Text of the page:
We have a love/hate relationship with slime. On the one hand, the gooey stuff can keep our little rascals entertained for hours on end, giving us a much-needed break. And if they whip up their own slime, it teaches kids valuable skills, like patience and basic chemistry. So what’s the downside to the slippery stuff? Just check out our living room sofa after they’re done playing with it. Or our kid’s sweater. Or—worst of all—our favorite pair of jeans. The thing that makes slime so fun (i.e., its stickiness) is exactly what makes it such a pain. But fear not—we tapped laundry expert Mary Marlowe Leverette for her advice on how to get slime out of clothes and furniture. Here’s how to clean up after your kids took their crafting project from the playroom to the rest of the house.
How to Get Slime Out of Clothes (Because Your Kids Went a Little Nuts With Their Crafting Project)
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How to Get Slime Out of Clothes
Your kid got so excited about her DIY slime that she couldn’t wait to show you...and then she proceeded to give you a giant hug to celebrate her accomplishment. Cue major mess all over your T-shirt. Fortunately, your clothes can be saved. “Techniques for removing play slime from washable fabrics vary, depending on if the slime is fresh or has dried,” says Leverette. Here’s how to tackle both types of damage.
- If the slime is dry, use a dull knife or the edge of a plastic credit card to carefully remove as much of it from the fabric as possible. Then treat the stain by following the next steps, which should also be used for fresh slime.
- Start by holding the fabric directly under a faucet that’s running full force with cold water. This will help force the slime from the fabric fibers.
- Next, mix a solution of oxygen-based bleach (such as OxiClean, Nellie's All Natural Oxygen Brightener or OXO Brite) and cool water, following the package instructions.
- Completely submerge the garment in the mixture and allow it to soak for at least eight hours. This step will remove the dye component.
- If the stain is gone after soaking, then you can wash your garment as usual. If it remains, mix a fresh solution and repeat.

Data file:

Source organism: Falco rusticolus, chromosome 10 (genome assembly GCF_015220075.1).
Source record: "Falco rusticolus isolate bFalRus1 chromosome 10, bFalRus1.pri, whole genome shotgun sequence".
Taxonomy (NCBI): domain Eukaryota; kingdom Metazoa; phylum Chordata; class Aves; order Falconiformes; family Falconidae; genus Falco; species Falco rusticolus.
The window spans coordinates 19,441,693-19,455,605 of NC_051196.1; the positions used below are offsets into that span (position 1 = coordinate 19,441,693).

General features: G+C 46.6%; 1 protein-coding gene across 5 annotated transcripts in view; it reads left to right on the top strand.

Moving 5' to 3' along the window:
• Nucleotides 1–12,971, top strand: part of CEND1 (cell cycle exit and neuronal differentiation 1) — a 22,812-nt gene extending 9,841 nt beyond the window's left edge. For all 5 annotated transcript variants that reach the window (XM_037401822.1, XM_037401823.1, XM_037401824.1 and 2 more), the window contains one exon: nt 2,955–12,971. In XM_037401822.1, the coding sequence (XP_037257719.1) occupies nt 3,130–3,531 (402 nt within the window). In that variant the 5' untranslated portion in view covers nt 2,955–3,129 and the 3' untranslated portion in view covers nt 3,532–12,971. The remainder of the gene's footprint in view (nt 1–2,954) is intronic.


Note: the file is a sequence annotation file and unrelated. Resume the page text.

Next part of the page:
How to Get Slime Out of Upholstery
Found some slime lurking under the throw pillows? It happens. Here’s how to get your furniture looking as good as new.
- Lift away as much slime as possible from the fabric using a dull knife. Note: You should never rub a slime stain since this will push the stuff deeper into the fabric.
- If the upholstery is microfiber suede, determine if it can be cleaned with water (it will have a “W” or “WS” on the care tag if that’s the case) or isopropyl alcohol (look out for an “S” on the care tag). Choose the appropriate cleaner and gently blot the stain with a sponge working from the outside toward the center of the stain to prevent spreading. Rinse the sponge often.
- For cotton upholstery, use the same cleaning products as you would for washable fabrics (see note above)—just make sure that you don’t supersaturate the cushion.
How to Get Slime Out of the Carpet
Your once-cream Moroccan rug now has a bright pink stain in the corner, complete with sparkles. Here’s what to do.
- Use a tool with a dull edge to lift away as much of the matter as possible.
- Then mix a solution of oxygen bleach and warm water, according to instructions.
- Saturate the stained area and allow the solution to work for at least one hour.
- After an hour, wipe away with a clean dry cloth. If dye remains, repeat with a fresh solution of oxygen bleach.
- Once all of the dye is gone, sponge with plain water and allow the carpet to air-dry.
Um, What About Getting Slime Out of Hair?
The bad news is that your eldest thought it would be fun to paint your youngest child's head with slime. But the good news is that you don’t need to bust out the scissors to clean up this mess. Just follow these steps (and maybe hide the slime for a couple of days).
- First, try washing your kid’s hair with good old-fashioned shampoo and conditioner. But here’s the trick: Use conditioner first and then shampoo. Why? Because many conditioners contain oil, which is what you’ll need to combat all that ooey-gooeyness.
- No luck? OK, time to use actual oil. Most oils you have lying around the kitchen will do the trick, including olive oil, canola oil and coconut oil. Hey, even mayonnaise or peanut butter can work in a pinch.
- Gently massage the oil into your kid’s slimy hair, working in the direction of the hair’s growth. Once the slime starts to loosen, use a comb to tease it out or wash the hair with shampoo.
(FYI: This method will also help to get that giant wad of gum out of your kid’s hair.)
How to Make Slime Without Glue
Here’s the thing: Glue is the standard, reliable way to make slime. And it does a great job of holding the stuff together and making it extra sticky. But glue also makes it practically impossible to scrub slime out of fabric once it dries. So, why not give your kids some slime to play with that’s been made without the pesky craft supply? They’ll have just as much fun and you won’t have to clean up their mess. That’s what we call a win-win. This recipe uses shampoo, food coloring and cornstarch (glitter is an optional—but recommended—ingredient) to create the slippery stuff. Grab some measuring cups and spoons and let your kids get in on the DIY fun. Your finished product should stay damp enough to play with for about five days. When it starts to dry and crack, then it’s time to toss it.
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